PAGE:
1. I’m a bit way into writing a post on Houellebecq but after I saw your comment on Jeffry’s book I’ve decided to leave it until I read that. There is a lot more to clinical depressive realism than that one study, but leaving that aside one of the most interesting things about depression is its relationship to the self-esteem construct. We regularly assume that people with depression would be measured as having low self-esteem but, on the contrary, people with constantly low self-esteem don’t seem to develop depression and, as is obvious, nor do people with constantly high self-esteem. One of the vulnerabilities for depression appears to be a fluctuative or unstable sense of self-esteem.

    I think this is interesting given the centrality that Ernest Becker gives self-esteem. For instance, from The denial of death:

    ‘How does one transcend himself; how does he open himself to new possibility? By realizing the truth of his situation, by dispelling the lie of his character, by breaking his spirit out of its conditioned prison. The enemy, for Kierkegaard as for Freud, is the Oedipus complex. The child has built up strategies and techniques for keep­ing his self-esteem in the face of the terror of his situation. These techniques become an armor that hold the person prisoner. The very defenses that he needs in order to move about with self-con­fidence and self-esteem become his life-long trap. In order to transcend himself he must break down that which he needs in order to live. Like Lear he must throw off all his “cultural lendings” and stand naked in the storm of life’.

    Self-esteem is the result of successful individual coping-with, and armour is obviously that which is worn to try to transcend the vulnerability of being exposed to ‘the storm of life’. The depressed person is the one who copes well sometimes, and copes poorly at other times. Part of this is also down to what psychologists call “attributional style”; the depressive tends to attribute internal, global, and stable causes to situations and perceived failings (by contrasts paranoid types make external, global and stable attributions).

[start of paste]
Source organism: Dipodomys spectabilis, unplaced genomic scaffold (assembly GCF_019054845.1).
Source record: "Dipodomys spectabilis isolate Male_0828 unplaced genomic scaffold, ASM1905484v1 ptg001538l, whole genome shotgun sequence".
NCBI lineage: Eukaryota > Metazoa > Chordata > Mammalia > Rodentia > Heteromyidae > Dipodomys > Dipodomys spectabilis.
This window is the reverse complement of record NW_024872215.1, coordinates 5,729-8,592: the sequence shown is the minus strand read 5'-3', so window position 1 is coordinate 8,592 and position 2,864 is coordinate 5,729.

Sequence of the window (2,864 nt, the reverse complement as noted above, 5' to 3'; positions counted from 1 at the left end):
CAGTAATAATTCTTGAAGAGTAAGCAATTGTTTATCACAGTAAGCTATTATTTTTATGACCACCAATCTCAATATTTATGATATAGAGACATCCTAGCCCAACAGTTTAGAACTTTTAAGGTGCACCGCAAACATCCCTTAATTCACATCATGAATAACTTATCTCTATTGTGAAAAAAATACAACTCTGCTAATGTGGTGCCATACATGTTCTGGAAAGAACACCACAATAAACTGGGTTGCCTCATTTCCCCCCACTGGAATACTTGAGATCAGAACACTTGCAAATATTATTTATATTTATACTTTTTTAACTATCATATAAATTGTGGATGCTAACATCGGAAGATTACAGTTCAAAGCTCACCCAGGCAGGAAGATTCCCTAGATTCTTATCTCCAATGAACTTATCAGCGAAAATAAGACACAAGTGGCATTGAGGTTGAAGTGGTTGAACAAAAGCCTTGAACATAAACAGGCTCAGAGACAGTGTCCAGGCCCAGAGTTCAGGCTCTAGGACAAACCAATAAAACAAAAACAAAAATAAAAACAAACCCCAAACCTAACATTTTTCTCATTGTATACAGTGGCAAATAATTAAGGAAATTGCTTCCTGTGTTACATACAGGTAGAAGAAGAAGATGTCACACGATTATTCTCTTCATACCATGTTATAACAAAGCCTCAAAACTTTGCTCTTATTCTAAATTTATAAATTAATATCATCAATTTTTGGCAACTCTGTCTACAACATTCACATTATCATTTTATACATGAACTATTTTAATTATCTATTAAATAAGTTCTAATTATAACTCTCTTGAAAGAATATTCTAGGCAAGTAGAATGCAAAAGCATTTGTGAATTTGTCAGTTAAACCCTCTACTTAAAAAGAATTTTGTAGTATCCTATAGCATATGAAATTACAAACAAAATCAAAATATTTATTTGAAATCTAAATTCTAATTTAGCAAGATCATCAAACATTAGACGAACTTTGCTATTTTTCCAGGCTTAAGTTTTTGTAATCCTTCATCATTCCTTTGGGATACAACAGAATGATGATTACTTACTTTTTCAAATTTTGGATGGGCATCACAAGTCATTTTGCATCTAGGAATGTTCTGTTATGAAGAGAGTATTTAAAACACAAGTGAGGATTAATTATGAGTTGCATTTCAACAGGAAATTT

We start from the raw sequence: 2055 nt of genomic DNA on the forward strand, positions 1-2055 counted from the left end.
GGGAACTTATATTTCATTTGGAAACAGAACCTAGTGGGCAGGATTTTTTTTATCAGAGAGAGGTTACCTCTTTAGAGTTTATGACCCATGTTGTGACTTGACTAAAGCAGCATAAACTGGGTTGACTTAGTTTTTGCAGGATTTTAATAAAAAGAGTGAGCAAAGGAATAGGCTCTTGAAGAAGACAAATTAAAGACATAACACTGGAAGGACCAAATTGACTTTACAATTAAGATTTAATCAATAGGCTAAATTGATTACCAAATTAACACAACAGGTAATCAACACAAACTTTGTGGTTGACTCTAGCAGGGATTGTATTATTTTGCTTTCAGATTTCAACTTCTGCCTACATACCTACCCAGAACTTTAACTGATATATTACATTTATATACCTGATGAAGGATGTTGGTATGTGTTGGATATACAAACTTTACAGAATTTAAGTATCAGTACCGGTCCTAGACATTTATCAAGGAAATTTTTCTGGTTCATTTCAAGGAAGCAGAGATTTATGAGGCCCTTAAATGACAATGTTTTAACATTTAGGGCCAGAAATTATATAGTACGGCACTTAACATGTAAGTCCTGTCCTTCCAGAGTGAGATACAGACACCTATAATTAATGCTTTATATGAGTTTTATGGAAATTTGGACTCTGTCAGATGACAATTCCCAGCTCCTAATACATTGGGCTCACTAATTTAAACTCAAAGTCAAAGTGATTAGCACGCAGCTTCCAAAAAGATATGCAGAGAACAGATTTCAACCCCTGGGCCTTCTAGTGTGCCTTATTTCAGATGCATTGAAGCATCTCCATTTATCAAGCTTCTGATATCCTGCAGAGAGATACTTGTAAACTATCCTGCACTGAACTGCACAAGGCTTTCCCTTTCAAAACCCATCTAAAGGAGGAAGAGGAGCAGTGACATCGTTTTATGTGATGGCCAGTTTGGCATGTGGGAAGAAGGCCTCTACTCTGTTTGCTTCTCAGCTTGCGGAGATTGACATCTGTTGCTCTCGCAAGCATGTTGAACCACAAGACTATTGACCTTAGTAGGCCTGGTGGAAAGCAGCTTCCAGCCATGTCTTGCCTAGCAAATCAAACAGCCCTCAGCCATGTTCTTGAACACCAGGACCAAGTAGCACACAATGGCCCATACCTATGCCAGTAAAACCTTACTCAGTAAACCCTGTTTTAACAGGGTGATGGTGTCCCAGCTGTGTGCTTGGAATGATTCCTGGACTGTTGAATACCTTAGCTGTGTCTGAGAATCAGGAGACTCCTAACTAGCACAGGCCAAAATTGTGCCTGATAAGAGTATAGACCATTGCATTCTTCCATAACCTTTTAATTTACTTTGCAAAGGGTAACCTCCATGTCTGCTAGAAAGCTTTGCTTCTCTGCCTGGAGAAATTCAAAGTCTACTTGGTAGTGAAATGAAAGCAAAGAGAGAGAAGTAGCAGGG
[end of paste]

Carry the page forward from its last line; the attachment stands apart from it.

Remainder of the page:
I bring this up because the idea of depressive realism is flawed in this one major way: while depressives might be better at judging the level of control that they have in a given situation, they conflate that with something essential to them. Depressive realism is thus realistic about the present but goes beyond that to generalise about all situations and all times. I’ve written before about depression as a form of “learned helplessness” (and how I think the left has been suffering from this ailment for some time). In the end being a depressive realist gives too much over to the self. Hence, one of Houellebecq’s poems can state that “we are trapped in our own clear selves” via a “pact with the body”. Depressive realism becomes a depressive idealism in which one makes stories (I prefer the term “delusions” over “lies”) about the world and about possibility based on one’s own current position. It is what Terence Blake might call a synchronic psychological position.

    Still, I pretty much can’t disagree with the conclusion that that is what follows from a position like Houellebecq’s. I like your connection with him to Nietzsche, but I think its truer to say that he is closer to Schopenhauer. I love this early section from his “To Stay Alive” (really the key to everything else he’s written):